February 1, 2013

Thoughtcrime and liability for alleged unconscious biases

By Thoughtcrime and liability for alleged unconscious biases

In George Orwell’s dystopian novel 1984, police monitored residents of Oceania for evidence of “thoughtcrime.”  In Pippen v. Iowa, a case that takes the concept of unintentional discrimination to dangerous new levels, that concept doesn’t seem too far away.  In Pippen, several black employees and job applicants filed a lawsuit claiming that the entire executive branch of Iowa systematically discriminated against them–not intentionally, but because of “implicit biases” harbored by state hiring personnel.  That dubious social science theory pegs the majority of people as unconsciously racially prejudiced, even if they are consciously committed to the ideas of equality and merit.

It doesn’t take much to qualify as biased under an online test used by the plaintiffs’ experts in the case: the Implicit Association Test.  Subjects receive their scores depending on the milliseconds of difference it takes to press certain computer keys when specific word and picture associations appear on the screen.  But if such milliseconds can form the basis of a Title VII disparate impact case, anything a business does could be classified as illegal discrimination.  For if everyone is “implicity biased,” then every business decision is also “implicitly biased.” If the plaintiffs have their way, employers would have to adopt quota systems and other race-conscious means to avoid being haled into court, abandoning valuable business practices like the merit-based hiring systems used in Iowa government.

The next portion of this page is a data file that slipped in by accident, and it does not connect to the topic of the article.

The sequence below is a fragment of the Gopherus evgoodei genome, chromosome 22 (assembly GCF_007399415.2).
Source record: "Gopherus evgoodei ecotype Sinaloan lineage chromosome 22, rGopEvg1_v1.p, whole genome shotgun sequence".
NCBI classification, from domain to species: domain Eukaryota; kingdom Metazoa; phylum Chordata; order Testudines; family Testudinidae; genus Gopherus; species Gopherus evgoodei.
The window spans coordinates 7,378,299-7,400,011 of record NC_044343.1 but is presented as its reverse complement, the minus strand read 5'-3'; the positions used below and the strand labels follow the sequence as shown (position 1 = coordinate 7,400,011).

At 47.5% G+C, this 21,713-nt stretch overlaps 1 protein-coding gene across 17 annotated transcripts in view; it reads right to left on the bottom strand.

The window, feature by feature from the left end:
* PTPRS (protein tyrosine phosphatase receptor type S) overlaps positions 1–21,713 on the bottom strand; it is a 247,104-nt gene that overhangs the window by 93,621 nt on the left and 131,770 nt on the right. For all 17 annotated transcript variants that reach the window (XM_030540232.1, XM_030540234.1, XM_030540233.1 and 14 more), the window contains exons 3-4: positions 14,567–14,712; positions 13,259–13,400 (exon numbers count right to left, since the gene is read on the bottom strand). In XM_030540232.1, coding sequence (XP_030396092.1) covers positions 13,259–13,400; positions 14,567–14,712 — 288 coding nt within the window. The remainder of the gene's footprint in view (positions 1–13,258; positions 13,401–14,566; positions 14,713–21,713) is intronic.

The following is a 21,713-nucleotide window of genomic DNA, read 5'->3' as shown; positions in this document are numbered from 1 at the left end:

PLF filed a friend of the court brief in this case yesterday, explaining why the Iowa Supreme Court should not allow that social science theory to expand current discrimination law and open a pandora’s box of negative legal and policy outcomes in the process.  “Thoughtcrime,” “implicit bias,” and millisecond hesitations, are not what our discrimination laws are designed to prevent.

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